- Last Updated on Tuesday, 11 May 2010 21:14
- Published on Tuesday, 11 May 2010 21:14
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Board Chairman Woody Hynson had the late, but long-serving Westmoreland County Sheriff, Buddy Jackson, on his mind this Monday when the supervisors met with the Davenport & Company, bond counsel they share with the regional jail authority, to retire the bond issue that built the jail that paid for itself sooner than supposed.
The bonds were issued to support construction of a jail immediately outside the incorporated limits of Warsaw that would be shared by Westmoreland and Richmond counties and the Town of Warsaw.
A little later Northumberland County joined the regional jail enterprise and the town ex-panded its boundaries in multiple directions, but even before the construction project’s spring 1995 completion, Sheriff Jackson had added the United States Marshal Service to the mix.
Beds were allocated for federal prisoners and federal monies paid their way. Years passed and the jail’s federal section was expanded. The vision of Sheriff Jackson and Northern Neck Regional Jail Superintendent Jeff Frazier resulted in an operation that posed no financial burden on its member localities.
The action the Westmoreland Supervisors authorized on May 10 was billed as the “strategic defeasance of the jail indebtedness and refinanced capital payments.” In layman’s terms, it’s early retirement of the construction debt.
According to the paperwork provided by Davenport, “$2.485 million of 7.00% to 7.125% debt can be strategically paid off (i.e. defeased) which will produce cash flow savings.
“As operating costs of the jail continue to rise with inflation, pressure grows to either re-duce jail expenses (where possible) or take in additional non-local (e.g. federal) prisoners to defray rising costs. In addition, the availability of beds for non-local prisoners is being reduced as the local prisoner population increases.
“[The] Davenport Plan allows for a reduction in jail cash outlay over the next six years.” Westmoreland’s jail debt will no longer exist on June 15. Northumberland County’s buy-in debt obligation of 1998 will be refinanced at a lower interest rate, resulting in a $44,162.50 reduction of that jurisdiction’s annual debt retirement obligation.
It was Westmoreland’s Industrial Development Authority that floated the bonds and on Monday it became understood that the series’ early retirement saved Westmoreland County nearly $500,000.
Davenport’s Courtney Rogers explained that the bond issue’s defeasance will immediately “reduce the amount of fund balance the jail currently carries. The jail will look less prosperous.”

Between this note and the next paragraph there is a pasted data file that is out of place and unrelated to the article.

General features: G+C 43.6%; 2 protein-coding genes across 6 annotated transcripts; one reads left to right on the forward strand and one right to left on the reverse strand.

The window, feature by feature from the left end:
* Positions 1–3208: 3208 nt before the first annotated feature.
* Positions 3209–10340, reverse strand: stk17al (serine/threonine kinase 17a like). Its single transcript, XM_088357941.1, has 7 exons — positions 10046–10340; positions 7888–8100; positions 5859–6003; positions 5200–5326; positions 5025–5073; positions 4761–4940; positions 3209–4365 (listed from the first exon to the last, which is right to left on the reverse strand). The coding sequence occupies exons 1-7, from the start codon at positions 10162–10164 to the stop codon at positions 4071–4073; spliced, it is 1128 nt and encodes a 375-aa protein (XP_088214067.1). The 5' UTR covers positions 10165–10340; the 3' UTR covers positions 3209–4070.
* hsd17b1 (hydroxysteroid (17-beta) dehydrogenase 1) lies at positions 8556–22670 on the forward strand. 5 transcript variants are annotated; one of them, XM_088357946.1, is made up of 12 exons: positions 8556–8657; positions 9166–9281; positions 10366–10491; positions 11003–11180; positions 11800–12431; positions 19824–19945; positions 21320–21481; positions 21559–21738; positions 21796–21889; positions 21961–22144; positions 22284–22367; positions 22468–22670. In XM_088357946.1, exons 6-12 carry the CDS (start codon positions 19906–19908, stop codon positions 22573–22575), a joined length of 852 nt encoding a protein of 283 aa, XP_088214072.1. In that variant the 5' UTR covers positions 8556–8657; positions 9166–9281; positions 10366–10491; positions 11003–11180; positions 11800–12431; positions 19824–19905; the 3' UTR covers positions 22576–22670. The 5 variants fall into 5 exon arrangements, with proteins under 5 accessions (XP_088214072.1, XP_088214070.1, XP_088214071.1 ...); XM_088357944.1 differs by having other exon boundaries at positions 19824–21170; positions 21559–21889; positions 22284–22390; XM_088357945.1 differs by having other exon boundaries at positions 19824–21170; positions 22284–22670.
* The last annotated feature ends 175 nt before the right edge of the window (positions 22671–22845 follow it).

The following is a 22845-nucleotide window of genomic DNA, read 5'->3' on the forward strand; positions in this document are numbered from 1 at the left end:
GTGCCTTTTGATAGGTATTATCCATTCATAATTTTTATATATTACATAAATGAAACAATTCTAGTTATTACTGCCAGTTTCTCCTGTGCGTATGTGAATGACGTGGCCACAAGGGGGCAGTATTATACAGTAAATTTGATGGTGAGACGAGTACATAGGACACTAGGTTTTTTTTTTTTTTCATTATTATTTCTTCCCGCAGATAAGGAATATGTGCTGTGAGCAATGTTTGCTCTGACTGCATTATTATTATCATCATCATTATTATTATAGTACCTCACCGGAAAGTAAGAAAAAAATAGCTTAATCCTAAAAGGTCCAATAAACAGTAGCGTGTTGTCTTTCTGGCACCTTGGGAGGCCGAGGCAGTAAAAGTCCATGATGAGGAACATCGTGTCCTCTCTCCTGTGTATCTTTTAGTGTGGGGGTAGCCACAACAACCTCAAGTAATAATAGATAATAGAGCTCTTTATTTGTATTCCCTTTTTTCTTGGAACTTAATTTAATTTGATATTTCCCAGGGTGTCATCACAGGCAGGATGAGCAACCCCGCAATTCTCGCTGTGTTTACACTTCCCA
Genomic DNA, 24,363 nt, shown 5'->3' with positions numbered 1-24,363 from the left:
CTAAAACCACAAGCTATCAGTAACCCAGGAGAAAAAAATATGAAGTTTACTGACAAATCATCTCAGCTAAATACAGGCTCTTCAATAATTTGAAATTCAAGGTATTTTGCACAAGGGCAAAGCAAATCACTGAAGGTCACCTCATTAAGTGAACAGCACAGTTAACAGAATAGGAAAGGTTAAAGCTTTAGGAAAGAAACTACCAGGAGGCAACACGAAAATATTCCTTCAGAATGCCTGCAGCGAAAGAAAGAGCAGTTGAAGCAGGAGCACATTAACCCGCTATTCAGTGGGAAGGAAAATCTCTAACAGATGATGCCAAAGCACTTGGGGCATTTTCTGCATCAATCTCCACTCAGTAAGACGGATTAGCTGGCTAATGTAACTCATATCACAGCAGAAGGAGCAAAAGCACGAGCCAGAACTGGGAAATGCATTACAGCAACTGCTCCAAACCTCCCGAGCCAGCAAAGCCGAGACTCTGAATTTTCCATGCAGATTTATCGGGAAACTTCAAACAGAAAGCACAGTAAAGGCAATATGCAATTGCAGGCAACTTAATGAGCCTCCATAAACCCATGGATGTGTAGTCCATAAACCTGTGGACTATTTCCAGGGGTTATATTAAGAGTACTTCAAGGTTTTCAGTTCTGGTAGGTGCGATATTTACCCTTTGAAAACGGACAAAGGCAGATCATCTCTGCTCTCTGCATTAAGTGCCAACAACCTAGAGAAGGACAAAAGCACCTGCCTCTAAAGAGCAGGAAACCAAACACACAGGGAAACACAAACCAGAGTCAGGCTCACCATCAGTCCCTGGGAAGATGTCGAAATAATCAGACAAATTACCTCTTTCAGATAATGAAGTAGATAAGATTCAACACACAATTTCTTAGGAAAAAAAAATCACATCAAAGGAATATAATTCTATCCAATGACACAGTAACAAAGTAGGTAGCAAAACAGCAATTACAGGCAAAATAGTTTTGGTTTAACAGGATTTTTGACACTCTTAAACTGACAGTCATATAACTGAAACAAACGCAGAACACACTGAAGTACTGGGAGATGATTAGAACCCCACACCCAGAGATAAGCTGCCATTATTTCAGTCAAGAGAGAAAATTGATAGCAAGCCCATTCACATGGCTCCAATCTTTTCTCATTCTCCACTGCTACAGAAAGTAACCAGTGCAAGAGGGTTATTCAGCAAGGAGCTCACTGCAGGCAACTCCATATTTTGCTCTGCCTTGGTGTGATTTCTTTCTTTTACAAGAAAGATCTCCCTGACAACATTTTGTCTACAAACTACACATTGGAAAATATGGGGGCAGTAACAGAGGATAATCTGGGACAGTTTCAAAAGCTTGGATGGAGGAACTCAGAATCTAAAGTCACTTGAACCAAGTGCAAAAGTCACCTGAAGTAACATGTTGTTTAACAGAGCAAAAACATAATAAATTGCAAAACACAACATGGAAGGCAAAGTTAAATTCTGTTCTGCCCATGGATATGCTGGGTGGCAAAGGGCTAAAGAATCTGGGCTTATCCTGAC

A large and audible sigh of relief traveled the length of the Board of Supervisors table, with Westmoreland officials whispering in near unison the shared understanding of state government’s unending practice of “looking for everything it can squeeze.”
The words from Board of Supervisors Chairman Woody Hynson reached all the way to the rear of the A.T. Johnson auditorium meeting room: “If you have a pot of money, somebody’s going to try to get it!”
The long-time Westmoreland supervisor clearly remembered all the years state officials attempted to lay claim to the regional jail’s profits from the federal prisoners, a measure that would have resulted in unwanted local funding obligations.
“The jail is now 15 years old. This action frees up funds to deal with [replacing things that are wearing out],” County Administrator Norm Risavi said. An example he cited were moving parts components of the jail’s electric doors.
Risavi agreed that if excess funds remained in hand, state government authorities would likely decrease the state’s contribution to the Compensation Board. “Squeeze” was the word he used a second time in the May 10 discussion when he explained that some of Virginia’s larger jurisdictions have similar concerns.
“The problem is when the big fellows go away and it’s just the rural localities,” Risavi said.
Supervisor Darryl Fisher has served on the Regional Jail Authority since its creation. He praised Risavi for having “initiated the [bond issue defeasance] action.
“Westmoreland is the major stakeholder in the jail, with also the largest debt responsibility,” Fisher commented. “Everyone has agreed that this is a good time to make the move with the profits that are in hand. Westmoreland County is the greatest beneficiary of this action, but Westmoreland County also took the greatest risk going in.
“Sometimes things go wrong, but this worked incredibly well. We couldn’t have had bet-ter partners than Richmond and Northumberland counties. I’m glad everyone agreed to do this.”
“I owe a debt of gratitude to Mr. Jackson,” said Chairman Hynson of the Westmoreland County Sheriff who passed away three years ago.
“By 1994 we had reached the point of having to spend a million dollars a year to operate our county jail. With the regional jail, it doesn’t cost the county. The entire concept turned out to be a very smart move.
“Buddy worked extremely hard to make this happen. He, Norm, Mr. Fisher and others stuck out their necks, but it turned out well financially for us. All of us owe a tremendous debt of gratitude to Sheriff Jackson,” the Chairman noted for a final time.
Possible pulled quote:
“Buddy worked extremely hard to make this happen. He, Norm, Mr. Fisher and others stuck out their necks, but it turned out well financially for us. All of us owe a tremendous debt of gratitude to Sheriff Jackson,”